Street Gang: How We Got to Sesame Street Parent Guide
Awash in nostalgia, this documentary will touch the hearts of adults who grew up watching "Sesame Street".
Parent Movie Review
If you’re under sixty years of age, chances are you spent at least part of your childhood glued to the TV, watching Sesame Street and chortling at the antics of Big Bird, Oscar the Grouch, Grover, Count von Count, Cookie Monster, and Ernie and Bert. (And if you didn’t watch it, your kids definitely did.) Within a few short years of its 1969 launch, this unforgettable cultural icon embedded itself in our hearts.
Street Gang: How We Got to Sesame Street uses interviews and archival footage to share the show’s history and explore the factors that turned educational TV into must-watch entertainment for generations of children. That history begins with Joan Ganz Cooney, a young television producer who wondered “what television would do if it loved people instead of trying to sell to people.” Bringing together television writers, educational experts, and Jim Henson’s Muppets, Ms. Cooney won funding from the Carnegie Foundation and the federal Department of Education to create a program that would help inner-city children bridge the educational gap with suburban youngsters. After three years of study, test episodes, and focus groups, Sesame Street hit the airwaves in November 1969.
What this documentary makes very clear is that Sesame Street succeeded for two reasons: it was created by a fanatically devoted group of people and those people were managed wisely. In particular, producer Jon Stone astutely put few limits on their slightly manic lunacy. It’s that hint of craziness that appealed to children in 1969 and continues to charm them today.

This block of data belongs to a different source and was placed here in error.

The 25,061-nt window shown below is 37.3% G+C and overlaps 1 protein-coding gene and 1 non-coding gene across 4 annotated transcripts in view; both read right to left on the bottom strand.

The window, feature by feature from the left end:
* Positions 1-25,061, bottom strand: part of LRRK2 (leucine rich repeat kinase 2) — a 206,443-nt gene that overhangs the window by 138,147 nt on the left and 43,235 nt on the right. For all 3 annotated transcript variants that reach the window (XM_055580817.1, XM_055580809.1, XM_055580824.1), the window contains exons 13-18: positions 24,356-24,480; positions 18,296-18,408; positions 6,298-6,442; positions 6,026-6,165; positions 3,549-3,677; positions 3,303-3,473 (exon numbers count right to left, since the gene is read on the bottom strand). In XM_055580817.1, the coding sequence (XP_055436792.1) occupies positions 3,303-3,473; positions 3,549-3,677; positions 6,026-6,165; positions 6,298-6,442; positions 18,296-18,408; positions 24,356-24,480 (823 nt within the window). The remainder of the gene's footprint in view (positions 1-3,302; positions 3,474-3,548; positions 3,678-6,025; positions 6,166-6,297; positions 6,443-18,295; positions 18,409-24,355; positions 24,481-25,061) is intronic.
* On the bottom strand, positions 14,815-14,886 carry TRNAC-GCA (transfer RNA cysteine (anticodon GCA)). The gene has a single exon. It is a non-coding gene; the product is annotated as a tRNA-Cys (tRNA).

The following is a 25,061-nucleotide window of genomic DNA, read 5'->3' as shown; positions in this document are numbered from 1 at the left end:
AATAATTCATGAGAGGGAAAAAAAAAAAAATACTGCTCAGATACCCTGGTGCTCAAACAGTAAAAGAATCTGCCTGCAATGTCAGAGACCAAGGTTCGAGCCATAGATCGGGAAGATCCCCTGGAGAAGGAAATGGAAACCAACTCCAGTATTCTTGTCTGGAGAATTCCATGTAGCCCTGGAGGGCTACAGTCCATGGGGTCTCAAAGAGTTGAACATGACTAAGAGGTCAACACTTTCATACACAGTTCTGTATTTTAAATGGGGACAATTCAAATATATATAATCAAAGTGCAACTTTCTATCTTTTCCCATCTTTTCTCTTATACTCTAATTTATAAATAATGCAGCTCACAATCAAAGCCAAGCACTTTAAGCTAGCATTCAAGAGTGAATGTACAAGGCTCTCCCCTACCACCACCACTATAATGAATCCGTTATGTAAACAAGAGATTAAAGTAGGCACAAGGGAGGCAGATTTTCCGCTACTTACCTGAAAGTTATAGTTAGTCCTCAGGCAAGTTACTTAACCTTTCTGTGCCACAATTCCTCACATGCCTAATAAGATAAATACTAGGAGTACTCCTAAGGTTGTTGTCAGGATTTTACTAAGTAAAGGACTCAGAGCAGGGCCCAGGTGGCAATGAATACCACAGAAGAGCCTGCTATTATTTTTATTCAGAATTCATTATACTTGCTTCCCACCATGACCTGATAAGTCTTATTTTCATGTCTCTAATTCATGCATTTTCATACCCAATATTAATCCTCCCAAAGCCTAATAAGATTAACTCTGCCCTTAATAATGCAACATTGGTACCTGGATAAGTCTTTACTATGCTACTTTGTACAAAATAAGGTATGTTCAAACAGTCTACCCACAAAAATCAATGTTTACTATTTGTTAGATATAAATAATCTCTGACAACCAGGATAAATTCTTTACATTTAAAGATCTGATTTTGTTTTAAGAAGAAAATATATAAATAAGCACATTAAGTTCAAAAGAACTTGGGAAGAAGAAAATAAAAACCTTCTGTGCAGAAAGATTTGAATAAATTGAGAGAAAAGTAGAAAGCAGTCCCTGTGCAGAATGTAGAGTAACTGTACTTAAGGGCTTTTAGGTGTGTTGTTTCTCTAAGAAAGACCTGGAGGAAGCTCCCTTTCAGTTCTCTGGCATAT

Sesame Street endures not only because of its zany moments, but because it respects children enough to deal with serious topics, whether it’s the death of a main character or a new Muppet with AIDS. As one of the show’s early composers, Joe Raposo says of his song, “It’s Not Easy Being Green”, which was acclaimed for its take on race but which also has a broader message: “The song addresses that one thing that’s at the kernel of our being. We’re not sure what we are or what we can be. We know there’s potential…to know that we can become something that we perhaps never dreamed that we could be. That’s what Sesame Street’s about.”
Despite its messages, Street Gang is not a kid’s show; it’s an exercise in nostalgia and curiosity for adult viewers. Kids will be bored by the long discussions of adult motivations, although they will perk up for the clips from the early years. As for adults, it’s an enormous amount of fun to watch Ernie and Bert squabble or see real, unscripted children interact with the Muppets. If you loved Sesame Street when you were young, this documentary will “sweep the clouds away” and take you back to “where the air is sweet”. After all, don’t we all want to “get to Sesame Street”?Directed by Marilyn Agrelo. Starring Joan Ganz Cooney, Jim Henson, and Jon Stone. Running time: 107 minutes. Theatrical release April 23, 2021. Updated April 22, 2021
Watch the trailer for Street Gang: How We Got to Sesame Street
Street Gang: How We Got to Sesame Street
Rating & Content Info
Why is Street Gang: How We Got to Sesame Street rated PG? Street Gang: How We Got to Sesame Street is rated PG by the MPAA for some thematic elements, language and smoking.
Violence: Muppets commit cartoonish violence, cutting parachutes, branding one another, hitting, hitting with clubs. A muppet throws a pie in another muppet’s face.
Sexual Content: None noted.
Profanity: There are fewer than a half dozen swear words, including a single scatological curse and term of deity as well as a few minor profanities.
Alcohol / Drug Use: An actor is smoking on set during rehearsal. A character on a children’s TV show is show smoking.
Page last updated April 22, 2021
Street Gang: How We Got to Sesame Street Parents' Guide
What is your favorite part of Sesame Street. Why? What did you learn from the program when you were young? Why do you think the program has been so successful?
The Washington Post: The 7 little-known secrets to Sesame Street’s success
Fast Company: How Sesame Street changed television and my life
Sesame Street has not shied away from difficult issues, talking about death or incarcerated parents. Are there any other issues you think the show should tackle to help kids?
Fast Company: Sesame Street’s newest Muppets are Rohingya refugees
Mental Floss: 7 Times Sesame Street Taught Kids About Real Life
Sesame Street is more than just an American show; it’s a global phenomenon. For information about the different versions of Sesame Street watched around the world, follow these links.
Muppet Fandom: International Sesame Street
Smithsonian Magazine: Meet Sesame Street’s Global Cast of Characters